Huckabee might run in 2016
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Former Arkansas Gov. Mike Huckabee (R) is conducting polling and gauging support for a possible 2016 presidential bid.

“I’m keeping the door open,” he told The New York Times. “I think right now the focus needs to be on 2014, but I’m mindful of the fact that there’s a real opportunity for me.”

Huckabee rose to national prominence in the conservative movement through his Fox News and talk radio show following his defeat in the 2008 GOP presidential primary.

Though he won the Iowa caucuses that year, he struggled to raise money and lagged behind his opponents. Huckabee told the Times he'd make sure to secure the necessary support if he runs again.

“If I talk to people, and they say, ‘If you run, we’re in and we’re in a big way,’ that’s going be helpful,” he said. “If I don’t hear that, you know what? This will be a real easy decision for me to make because I’ve jumped in a pool without water before, and it’s a hard hit at the bottom.”

Huckabee noted that the rise of super-PACs might make a 2016 campaign easier on that front. He said that he didn't run in 2012 because he didn't believe Obama could be beaten and that he was glad to earn some financial stability during his time as a Fox News host.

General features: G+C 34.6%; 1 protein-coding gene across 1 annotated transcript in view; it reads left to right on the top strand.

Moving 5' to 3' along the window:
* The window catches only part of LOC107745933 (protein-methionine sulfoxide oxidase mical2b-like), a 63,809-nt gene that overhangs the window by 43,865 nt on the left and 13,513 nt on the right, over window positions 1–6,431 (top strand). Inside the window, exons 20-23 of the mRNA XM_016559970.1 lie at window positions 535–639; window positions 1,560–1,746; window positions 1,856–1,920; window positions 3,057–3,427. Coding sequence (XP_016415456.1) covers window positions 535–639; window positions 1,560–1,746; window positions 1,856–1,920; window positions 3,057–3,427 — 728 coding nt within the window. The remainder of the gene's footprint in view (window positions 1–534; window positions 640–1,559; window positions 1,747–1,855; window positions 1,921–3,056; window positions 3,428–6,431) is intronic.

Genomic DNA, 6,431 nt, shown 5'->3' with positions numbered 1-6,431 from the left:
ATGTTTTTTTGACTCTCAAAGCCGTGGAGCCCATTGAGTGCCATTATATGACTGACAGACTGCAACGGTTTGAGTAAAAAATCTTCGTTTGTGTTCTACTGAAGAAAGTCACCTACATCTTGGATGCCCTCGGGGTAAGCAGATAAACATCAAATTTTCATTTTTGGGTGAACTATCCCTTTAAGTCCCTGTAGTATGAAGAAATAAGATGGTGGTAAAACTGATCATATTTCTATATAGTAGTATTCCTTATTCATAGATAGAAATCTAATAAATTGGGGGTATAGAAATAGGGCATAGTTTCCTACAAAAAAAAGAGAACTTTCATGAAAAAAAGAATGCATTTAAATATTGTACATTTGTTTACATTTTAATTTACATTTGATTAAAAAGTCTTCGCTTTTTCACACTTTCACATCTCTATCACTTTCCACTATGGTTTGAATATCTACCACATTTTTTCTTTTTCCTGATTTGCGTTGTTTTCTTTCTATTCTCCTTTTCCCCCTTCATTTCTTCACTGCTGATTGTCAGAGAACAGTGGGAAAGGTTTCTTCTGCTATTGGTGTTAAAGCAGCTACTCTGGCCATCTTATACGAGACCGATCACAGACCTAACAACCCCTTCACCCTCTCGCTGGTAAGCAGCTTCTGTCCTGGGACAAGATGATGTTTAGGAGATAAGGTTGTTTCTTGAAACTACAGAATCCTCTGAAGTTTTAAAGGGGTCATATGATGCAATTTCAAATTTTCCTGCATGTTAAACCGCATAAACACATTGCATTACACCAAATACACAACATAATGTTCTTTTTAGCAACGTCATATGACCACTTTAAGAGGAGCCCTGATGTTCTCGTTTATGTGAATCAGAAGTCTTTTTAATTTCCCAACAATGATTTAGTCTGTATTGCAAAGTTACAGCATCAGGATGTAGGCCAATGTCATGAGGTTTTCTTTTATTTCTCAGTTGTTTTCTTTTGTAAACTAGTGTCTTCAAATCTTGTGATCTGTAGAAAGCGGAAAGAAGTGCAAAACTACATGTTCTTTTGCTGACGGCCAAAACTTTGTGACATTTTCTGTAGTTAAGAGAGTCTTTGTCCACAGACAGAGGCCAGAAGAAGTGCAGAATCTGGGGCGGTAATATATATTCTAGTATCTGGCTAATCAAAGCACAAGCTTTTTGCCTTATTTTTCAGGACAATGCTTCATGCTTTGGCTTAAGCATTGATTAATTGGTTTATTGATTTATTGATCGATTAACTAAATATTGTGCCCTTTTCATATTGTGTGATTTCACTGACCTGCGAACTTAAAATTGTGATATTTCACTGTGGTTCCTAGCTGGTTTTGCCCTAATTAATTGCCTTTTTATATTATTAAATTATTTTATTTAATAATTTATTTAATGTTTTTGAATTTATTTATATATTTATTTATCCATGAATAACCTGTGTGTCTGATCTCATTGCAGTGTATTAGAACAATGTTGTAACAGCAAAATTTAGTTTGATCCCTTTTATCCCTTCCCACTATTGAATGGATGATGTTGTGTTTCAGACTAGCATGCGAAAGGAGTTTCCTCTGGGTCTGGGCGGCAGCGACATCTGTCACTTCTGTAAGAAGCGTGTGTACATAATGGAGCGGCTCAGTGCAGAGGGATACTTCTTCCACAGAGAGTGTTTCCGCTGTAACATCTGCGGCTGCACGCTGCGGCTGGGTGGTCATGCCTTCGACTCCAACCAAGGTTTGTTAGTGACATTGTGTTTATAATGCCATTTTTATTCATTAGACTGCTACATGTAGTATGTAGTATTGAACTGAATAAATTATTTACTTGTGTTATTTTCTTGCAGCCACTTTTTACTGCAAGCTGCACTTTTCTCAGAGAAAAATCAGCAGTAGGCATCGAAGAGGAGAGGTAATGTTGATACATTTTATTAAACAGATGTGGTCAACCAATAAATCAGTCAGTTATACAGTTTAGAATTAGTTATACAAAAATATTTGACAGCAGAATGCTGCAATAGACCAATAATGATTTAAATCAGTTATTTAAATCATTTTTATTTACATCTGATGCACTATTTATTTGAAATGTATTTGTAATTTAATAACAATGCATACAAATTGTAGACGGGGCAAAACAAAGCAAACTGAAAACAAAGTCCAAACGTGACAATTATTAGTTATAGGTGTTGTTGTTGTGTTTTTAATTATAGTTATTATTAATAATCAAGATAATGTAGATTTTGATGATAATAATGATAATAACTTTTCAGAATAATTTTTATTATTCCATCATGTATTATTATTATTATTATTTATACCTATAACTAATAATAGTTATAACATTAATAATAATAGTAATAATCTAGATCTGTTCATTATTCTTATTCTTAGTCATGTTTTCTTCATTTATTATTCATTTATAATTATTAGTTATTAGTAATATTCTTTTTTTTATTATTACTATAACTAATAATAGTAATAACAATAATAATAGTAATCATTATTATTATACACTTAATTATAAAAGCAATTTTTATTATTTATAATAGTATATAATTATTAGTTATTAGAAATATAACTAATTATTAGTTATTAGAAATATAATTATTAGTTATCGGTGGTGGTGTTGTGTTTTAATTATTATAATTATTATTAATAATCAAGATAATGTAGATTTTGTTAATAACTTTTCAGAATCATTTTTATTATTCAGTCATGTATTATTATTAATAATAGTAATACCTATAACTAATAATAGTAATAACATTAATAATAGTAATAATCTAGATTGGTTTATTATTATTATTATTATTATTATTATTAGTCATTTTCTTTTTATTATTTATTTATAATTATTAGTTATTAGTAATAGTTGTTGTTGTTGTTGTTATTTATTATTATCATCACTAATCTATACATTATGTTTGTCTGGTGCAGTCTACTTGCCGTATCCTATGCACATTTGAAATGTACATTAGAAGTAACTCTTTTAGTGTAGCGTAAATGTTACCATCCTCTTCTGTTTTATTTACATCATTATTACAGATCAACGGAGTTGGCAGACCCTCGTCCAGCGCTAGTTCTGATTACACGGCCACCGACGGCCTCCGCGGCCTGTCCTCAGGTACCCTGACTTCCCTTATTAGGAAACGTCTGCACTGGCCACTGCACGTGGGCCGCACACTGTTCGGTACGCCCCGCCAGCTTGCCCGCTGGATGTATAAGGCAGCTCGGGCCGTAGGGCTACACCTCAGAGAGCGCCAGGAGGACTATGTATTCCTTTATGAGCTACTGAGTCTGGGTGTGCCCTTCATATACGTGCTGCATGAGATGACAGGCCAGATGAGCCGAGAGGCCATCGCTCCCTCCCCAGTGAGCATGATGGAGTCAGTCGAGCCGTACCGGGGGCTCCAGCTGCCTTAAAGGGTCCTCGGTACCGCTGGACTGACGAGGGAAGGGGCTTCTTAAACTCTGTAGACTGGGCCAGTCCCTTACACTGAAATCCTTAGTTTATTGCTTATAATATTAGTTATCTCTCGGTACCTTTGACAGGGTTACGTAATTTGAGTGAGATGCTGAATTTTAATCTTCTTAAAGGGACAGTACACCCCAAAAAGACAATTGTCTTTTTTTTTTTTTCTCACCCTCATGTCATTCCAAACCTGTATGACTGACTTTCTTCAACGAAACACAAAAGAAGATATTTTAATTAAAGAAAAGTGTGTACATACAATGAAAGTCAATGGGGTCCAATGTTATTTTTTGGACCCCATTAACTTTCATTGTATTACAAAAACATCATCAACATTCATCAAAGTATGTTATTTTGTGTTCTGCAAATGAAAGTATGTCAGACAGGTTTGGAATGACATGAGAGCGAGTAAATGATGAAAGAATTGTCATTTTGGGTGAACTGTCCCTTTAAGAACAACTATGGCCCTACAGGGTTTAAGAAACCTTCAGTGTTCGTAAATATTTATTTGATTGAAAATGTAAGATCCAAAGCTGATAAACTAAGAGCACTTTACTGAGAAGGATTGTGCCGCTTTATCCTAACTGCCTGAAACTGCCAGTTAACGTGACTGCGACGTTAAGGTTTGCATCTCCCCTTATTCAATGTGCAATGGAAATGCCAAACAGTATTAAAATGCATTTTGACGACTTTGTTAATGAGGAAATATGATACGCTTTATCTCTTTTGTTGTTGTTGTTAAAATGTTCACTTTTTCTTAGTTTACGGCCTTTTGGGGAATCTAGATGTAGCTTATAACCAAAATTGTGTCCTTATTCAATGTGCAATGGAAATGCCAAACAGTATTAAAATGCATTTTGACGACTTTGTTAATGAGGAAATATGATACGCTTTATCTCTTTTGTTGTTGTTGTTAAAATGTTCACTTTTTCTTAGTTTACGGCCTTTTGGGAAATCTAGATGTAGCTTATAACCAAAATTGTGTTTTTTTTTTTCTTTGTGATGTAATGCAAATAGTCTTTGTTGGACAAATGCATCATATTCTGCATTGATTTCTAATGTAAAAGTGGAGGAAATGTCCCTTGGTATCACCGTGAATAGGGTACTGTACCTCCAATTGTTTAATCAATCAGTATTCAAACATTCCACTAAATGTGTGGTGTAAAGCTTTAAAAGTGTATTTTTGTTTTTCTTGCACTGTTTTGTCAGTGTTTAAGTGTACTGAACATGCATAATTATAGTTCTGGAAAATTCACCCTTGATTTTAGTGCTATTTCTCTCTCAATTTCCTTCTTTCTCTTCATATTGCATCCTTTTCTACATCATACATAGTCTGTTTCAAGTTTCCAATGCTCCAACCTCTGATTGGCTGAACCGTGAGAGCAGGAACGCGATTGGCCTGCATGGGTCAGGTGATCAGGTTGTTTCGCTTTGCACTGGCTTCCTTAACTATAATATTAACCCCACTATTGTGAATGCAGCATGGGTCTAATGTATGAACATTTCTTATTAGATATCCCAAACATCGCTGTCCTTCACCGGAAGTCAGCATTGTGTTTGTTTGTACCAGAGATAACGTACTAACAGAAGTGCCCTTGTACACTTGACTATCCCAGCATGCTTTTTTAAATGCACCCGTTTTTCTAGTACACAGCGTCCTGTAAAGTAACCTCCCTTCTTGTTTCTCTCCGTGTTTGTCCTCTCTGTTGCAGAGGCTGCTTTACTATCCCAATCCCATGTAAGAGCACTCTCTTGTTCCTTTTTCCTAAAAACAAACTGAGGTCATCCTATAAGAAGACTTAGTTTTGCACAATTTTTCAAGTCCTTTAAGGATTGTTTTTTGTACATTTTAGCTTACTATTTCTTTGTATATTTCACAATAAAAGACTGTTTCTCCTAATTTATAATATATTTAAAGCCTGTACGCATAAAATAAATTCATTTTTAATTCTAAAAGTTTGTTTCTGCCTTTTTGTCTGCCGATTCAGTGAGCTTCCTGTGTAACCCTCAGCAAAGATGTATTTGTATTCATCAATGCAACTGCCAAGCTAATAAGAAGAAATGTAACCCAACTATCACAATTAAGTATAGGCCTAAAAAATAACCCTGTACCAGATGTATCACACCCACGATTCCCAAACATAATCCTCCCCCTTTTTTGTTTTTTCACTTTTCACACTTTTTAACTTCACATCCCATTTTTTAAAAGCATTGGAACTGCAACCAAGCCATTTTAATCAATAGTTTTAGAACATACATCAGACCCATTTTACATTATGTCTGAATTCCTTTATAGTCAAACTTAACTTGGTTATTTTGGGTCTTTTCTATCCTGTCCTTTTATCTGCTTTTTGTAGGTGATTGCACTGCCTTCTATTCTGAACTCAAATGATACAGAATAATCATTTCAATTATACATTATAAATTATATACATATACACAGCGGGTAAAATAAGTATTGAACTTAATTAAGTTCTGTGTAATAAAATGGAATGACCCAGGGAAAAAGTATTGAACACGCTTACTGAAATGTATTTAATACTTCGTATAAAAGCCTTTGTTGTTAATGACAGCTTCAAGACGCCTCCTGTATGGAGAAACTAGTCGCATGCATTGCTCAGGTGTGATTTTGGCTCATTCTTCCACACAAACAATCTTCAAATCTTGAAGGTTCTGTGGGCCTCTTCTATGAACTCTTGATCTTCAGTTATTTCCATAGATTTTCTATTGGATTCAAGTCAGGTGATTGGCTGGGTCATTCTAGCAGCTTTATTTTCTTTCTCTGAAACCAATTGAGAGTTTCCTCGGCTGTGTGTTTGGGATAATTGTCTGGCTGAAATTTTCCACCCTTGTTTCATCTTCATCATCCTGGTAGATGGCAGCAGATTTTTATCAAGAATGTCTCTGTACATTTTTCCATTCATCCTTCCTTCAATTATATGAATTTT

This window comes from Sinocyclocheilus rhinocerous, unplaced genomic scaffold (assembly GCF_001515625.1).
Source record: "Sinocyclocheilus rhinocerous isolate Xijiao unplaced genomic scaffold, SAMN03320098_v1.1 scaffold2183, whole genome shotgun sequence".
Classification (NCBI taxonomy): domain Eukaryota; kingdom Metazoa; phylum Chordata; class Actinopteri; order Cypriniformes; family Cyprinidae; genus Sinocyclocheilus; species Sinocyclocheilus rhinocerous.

He said his polling shows him leading the GOP primary in both Iowa and South Carolina. Huckabee suggested that it would be "tough" for another leading figure in the party, New Jersey Gov. Chris Christie, to win in those conservative states.

Huckabee told the Christian Broadcasting Network in October that he's considering the 2016 race. He stopped in Iowa in November to headline a fundraiser for a pro-life group, and is keynoting a gathering of conservative Christian activists in the state this week.

A Des Moines Register report revealed a group of Iowa pastors are meeting with him to discuss a presidential bid, an indication he still maintains strong support with his conservative base.

Known for his populist appeal, Huckabee told the Times he believes that type of message is just what the GOP needs to win.

“If Republicans want to win, they’ve got to go get a portion of the population they’ve missed the last two election cycles, particularly working-class people and minorities who have not thought there was a message for them,” he said.